User defined Exception in Java | Custom Exception

In earlier tutorials, we have seen predefined exceptions provided by the Java platform. These predefined exceptions are used to handle errors occurring in the program.

But sometimes the programmer wants to create his own customized exception as per requirements of the application which is called user-defined exception or custom exception.

Custom exceptions in Java are those exceptions which are created by a programmer to meet their specific requirements of the application.

For example:
1. A banking application, a customer whose age is lower than 18 years, the program throws a custom exception indicating “needs to open joint account”.
2. Voting age in India: If a person’s age entered is less than 18 years, the program throws “invalid age” as a custom exception.

How to create your own User-defined Exception in Java?


There are following steps that are followed in creating user-defined exception or custom exception in Java. They are as follows:

Step 1: User-defined exceptions can be created simply by extending Exception class. This is done as:

class OwnException extends Exception

Step 2: If you do not want to store any exception details, define a default constructor in your own exception class. This can be done as follows:

OwnException()
{

 }

Step 3: If you want to store exception details, define a parameterized constructor with string as a parameter, call super class (Exception) constructor from this, and store variable “str”. This can be done as follows:

OwnException(String str)
{
  super(str); // Call super class exception constructor and store variable "str" in it.
}

Step 4: In the last step, we need to create an object of user-defined exception class and throw it using throw clause.

OwnException obj = new OwnException("Exception details");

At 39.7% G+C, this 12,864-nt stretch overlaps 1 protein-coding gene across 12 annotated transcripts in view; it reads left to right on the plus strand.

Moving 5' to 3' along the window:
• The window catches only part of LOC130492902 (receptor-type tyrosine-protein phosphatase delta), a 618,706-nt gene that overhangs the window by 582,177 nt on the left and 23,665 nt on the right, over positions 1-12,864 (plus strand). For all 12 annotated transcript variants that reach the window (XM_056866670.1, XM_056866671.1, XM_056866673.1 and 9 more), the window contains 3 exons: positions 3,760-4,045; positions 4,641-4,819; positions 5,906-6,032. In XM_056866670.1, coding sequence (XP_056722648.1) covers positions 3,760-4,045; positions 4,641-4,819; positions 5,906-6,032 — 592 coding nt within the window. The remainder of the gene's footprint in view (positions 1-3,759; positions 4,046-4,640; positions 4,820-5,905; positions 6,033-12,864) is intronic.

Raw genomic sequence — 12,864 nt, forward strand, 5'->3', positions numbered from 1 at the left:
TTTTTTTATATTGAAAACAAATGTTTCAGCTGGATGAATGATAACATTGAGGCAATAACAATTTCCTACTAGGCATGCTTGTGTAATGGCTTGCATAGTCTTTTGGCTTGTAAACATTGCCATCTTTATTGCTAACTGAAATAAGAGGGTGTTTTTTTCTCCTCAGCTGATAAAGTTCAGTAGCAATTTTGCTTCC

throw obj;
or,
 throw new OwnException("Exception details");

Let’s take a simple example program to understand custom exceptions better.


Program source code 1:

package customExceptionProgram;
public class OwnException extends Exception
{
// Declare default constructor.
OwnException()
{
  
 }
}
public class MyClass {
public static void main(String[] args)
{
try
{ 
// Create an object of user defined exception and throw it using throw clause.
   OwnException obj = new OwnException();
   throw obj; 
 } 
catch (OwnException ex) 
{ 
  System.out.println("Caught a user defined exception"); 
 } 	
 }
}
Output:
       Caught a user defined exception

Program source code 2:

public class OwnException extends Exception
{
// Declare parameterized constructor with String as a parameter. 
OwnException(String str)
{
  super(str); // Call super exception class constructor.
 }
}
public class MyClass {
public static void main(String[] args)
{
try
{ 
// Create an object of user defined exception and throw it using throw clause.
   OwnException obj = new OwnException("Creating user defined exception");
   throw obj;

// or, throw new OwnException("Creating user defined exception"); 
 } 
catch (OwnException ex) 
{ 
  System.out.println("Caught a user defined exception"); 
  System.out.println(ex.getMessage());
 } 	
 }
}
Output:
      Caught a user defined exception
      Creating user defined exception

Let’s take an example program where we will evaluate candidate’s age to vote. If the candidate’s age is less than 18 years, the program will throw a custom exception “Invalid age”. See the program source code to understand better and follow all steps.

Program source code 3:

public class InvalidAgeException extends Exception
{
// Declare a parameterized exception with string str as a parameter.
  InvalidAgeException(String str)
  {
	super(str);
  }
}
import java.util.Scanner;
public class TestClass 
{
private static int age;
static void validate() throws InvalidAgeException
{ 
 Scanner sc = new Scanner(System.in);
 System.out.println("Enter your age");
 age = sc.nextInt();

 if(age < 18)  
 throw new InvalidAgeException("Invalid Age, You are not eligible to vote");  
 else  
 System.out.println("Welcome to vote");  
}  
public static void main(String[] args)
{
try
{  
 validate();  
}
catch(Exception e)
{
  System.out.println("Caught an Exception: \n "+e);
 }   
 }  
}
Output:
First Execution:
      Enter your age
      7
      Caught an Exception: 
      customExceptionProgram.InvalidAgeException: Invalid Age, You are not eligible to vote
Second Execution:
      Enter your age
      40
      Welcome to vote

In this example program, we are throwing our own exception when candidate’s age to vote is less than eighteen years. Here, we are throwing our own exception using throw statement.

Final words
Java allows the user to create its own user-defined exception or custom exception simply by declaring a subclass of exception class and using throw keyword. Only four steps in creating user-defined exception in Java that have to keep in mind.

Thanks for reading!!!